Five Tips for Making Book Trailers
How do you condense a novel into a one to two minute video book trailer that's both compelling and leaves viewers wanting more? There's no simple formula, but it helps to understand some key elements of cinematic story telling that serve to grip your audience. As you plan or story board your book trailer, keep these five elements in mind:
1) Establish your characters: The word establish is key here. Showing a father smiling, a mother worrying, a teenager partying...sometimes it doesn't take much to understand a character's everyday personality.
2) Set the baseline: Viewers need something to understand your main character's day-to-day activities, things that will get worse (or get better THEN get worse). A wonderful job? Plenty of food for dinner? A boat they love to take out on weekend rides? Show the good times, so viewers understand just how bad things will get.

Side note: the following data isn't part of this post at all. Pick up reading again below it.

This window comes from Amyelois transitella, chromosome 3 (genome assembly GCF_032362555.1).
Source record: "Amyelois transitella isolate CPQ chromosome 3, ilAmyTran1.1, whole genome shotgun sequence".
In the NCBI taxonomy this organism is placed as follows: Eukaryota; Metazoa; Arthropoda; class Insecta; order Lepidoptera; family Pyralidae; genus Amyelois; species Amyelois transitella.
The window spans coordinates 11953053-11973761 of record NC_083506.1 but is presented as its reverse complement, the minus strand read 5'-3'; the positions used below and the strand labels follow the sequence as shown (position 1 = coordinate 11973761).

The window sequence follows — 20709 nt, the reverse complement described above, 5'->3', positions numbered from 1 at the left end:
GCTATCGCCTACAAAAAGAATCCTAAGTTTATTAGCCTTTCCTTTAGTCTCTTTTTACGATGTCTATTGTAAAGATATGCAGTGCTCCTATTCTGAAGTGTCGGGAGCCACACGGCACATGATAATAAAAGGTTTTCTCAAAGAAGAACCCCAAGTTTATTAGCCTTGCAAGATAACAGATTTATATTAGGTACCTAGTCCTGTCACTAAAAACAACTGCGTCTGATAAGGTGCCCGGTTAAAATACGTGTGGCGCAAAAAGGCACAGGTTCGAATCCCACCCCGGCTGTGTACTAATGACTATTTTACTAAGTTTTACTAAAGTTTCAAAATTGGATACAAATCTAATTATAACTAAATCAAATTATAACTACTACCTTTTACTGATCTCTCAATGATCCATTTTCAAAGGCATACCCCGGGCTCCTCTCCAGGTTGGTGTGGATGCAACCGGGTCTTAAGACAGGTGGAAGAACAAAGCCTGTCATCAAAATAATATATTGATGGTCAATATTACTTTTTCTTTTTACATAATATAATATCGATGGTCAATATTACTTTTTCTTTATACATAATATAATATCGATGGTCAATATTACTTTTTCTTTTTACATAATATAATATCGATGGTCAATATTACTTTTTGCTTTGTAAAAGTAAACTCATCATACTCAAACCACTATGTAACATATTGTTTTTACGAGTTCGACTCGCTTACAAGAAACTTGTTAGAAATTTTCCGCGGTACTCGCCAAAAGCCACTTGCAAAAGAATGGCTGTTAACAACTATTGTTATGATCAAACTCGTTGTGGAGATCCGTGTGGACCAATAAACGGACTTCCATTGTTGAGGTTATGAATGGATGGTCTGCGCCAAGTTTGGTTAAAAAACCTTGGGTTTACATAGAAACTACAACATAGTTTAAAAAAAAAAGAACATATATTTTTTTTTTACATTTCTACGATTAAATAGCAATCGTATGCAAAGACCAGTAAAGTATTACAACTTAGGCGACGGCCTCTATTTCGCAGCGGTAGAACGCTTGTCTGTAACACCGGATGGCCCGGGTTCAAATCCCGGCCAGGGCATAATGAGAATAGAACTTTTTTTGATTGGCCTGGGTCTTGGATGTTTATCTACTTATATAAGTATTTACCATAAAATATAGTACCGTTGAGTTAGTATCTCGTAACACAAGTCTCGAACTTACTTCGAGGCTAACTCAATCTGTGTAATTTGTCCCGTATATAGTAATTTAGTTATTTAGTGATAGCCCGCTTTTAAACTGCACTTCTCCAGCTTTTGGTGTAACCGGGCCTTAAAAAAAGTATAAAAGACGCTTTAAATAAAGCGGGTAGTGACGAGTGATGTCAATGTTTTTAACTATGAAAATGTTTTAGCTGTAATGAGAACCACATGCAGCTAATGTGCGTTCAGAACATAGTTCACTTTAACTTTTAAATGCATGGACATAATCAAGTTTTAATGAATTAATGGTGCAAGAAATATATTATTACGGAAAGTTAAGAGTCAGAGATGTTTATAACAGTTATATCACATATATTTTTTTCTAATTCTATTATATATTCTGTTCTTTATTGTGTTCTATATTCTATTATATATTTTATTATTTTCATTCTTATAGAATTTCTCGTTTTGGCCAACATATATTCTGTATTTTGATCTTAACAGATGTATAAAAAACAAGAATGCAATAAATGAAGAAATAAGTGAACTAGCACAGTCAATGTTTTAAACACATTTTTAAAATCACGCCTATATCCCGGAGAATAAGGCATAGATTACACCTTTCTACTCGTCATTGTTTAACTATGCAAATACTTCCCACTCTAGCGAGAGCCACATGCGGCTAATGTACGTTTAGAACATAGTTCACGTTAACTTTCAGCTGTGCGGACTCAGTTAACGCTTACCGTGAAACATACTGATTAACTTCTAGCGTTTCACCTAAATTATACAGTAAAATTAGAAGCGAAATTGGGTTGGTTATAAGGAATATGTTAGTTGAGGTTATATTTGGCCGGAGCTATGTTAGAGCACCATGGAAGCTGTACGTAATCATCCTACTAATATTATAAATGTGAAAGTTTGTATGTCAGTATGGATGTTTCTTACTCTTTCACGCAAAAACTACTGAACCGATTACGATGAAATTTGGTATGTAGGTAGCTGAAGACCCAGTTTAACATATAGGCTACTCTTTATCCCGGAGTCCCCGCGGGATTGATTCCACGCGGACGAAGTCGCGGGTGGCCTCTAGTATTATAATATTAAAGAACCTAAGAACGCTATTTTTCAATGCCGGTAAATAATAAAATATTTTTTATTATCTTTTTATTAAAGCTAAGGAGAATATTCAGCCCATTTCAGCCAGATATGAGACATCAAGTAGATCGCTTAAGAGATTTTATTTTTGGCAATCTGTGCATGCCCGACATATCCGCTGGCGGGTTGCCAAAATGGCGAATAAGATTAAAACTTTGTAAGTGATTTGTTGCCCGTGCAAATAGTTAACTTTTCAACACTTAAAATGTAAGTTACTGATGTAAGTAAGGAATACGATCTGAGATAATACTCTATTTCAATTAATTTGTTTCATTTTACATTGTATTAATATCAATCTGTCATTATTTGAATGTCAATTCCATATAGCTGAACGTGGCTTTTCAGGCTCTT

3) Introduce the conflict: Character development is integral to any good story and chances are, if you're making a trailer, your book has it in spades. Show, or even just hint at, the problems that are going to cause your characters stress, cause them to change.
4) Ramp it up, and leave the viewer hanging: You've introduced the good times, shown the conflict that will make things worse, now show some of the REALLY bad things that result. Death, destruction, horrific sights and sounds...now is the time to show them. Remember not to show outcomes, unless that outcome is even more conflict!
5) Music: Music is so important, I almost want to list it twice. The right music transports viewers out of their reality and draws them into the story, and keeps them wanting more. Even the absence of music is powerful, forcing us to listen to the imagined sounds in our own minds. Successful music, like seduction, puts a charm on the listener potent enough to guide them anywhere.